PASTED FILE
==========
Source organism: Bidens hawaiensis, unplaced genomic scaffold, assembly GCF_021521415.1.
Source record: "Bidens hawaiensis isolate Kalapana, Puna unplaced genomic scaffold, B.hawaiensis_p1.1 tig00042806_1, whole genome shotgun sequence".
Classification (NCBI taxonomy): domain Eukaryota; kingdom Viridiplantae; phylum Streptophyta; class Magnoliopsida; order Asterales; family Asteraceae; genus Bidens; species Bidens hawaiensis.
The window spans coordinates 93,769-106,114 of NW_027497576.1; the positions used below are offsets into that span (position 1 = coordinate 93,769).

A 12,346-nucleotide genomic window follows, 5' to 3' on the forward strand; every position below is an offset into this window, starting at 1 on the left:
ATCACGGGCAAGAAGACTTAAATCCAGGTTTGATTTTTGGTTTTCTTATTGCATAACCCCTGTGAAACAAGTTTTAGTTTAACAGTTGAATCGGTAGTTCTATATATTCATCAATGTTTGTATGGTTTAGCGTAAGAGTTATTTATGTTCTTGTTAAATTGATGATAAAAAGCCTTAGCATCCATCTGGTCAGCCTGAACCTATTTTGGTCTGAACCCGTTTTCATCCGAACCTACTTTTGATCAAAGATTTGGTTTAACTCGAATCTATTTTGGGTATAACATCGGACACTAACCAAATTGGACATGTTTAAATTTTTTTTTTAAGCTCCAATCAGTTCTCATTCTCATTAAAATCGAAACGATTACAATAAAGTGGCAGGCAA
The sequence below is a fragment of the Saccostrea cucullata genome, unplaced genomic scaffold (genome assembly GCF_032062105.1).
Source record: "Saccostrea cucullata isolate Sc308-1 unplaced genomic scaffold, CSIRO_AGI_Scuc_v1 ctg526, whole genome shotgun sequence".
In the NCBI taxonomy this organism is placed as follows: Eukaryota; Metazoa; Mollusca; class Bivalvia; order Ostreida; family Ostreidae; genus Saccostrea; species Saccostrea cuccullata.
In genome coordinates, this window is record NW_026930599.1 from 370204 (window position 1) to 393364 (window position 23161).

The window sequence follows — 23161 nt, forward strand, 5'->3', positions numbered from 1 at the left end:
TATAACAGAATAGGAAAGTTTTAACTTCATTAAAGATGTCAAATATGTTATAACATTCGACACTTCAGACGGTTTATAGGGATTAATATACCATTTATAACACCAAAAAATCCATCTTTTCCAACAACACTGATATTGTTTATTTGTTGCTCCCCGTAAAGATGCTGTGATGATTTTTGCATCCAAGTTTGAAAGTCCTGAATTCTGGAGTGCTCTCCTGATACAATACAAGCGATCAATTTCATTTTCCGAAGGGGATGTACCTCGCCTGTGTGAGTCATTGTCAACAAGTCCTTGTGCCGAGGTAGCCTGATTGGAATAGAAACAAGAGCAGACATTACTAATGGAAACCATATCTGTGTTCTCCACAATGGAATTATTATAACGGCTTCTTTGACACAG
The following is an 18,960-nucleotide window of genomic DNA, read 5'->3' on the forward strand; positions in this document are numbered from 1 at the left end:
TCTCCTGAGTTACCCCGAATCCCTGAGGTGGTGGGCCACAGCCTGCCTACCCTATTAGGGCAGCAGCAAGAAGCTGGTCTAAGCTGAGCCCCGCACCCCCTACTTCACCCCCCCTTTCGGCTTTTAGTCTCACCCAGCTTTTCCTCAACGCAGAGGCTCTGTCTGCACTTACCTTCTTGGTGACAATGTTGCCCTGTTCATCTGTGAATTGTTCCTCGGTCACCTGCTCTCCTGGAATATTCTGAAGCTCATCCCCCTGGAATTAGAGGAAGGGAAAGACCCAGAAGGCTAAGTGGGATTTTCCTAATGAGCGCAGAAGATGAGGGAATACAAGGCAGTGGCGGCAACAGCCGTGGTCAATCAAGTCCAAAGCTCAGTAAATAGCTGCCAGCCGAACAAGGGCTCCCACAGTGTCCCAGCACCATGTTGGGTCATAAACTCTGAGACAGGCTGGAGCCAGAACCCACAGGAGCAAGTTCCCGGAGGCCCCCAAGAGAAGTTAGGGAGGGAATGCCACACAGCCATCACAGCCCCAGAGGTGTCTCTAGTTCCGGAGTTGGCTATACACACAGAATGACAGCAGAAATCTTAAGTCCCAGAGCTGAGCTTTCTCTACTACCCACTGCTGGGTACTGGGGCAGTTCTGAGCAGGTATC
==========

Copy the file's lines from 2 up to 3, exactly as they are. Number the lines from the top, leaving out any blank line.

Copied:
Source record: "Bidens hawaiensis isolate Kalapana, Puna unplaced genomic scaffold, B.hawaiensis_p1.1 tig00042806_1, whole genome shotgun sequence".
Classification (NCBI taxonomy): domain Eukaryota; kingdom Viridiplantae; phylum Streptophyta; class Magnoliopsida; order Asterales; family Asteraceae; genus Bidens; species Bidens hawaiensis.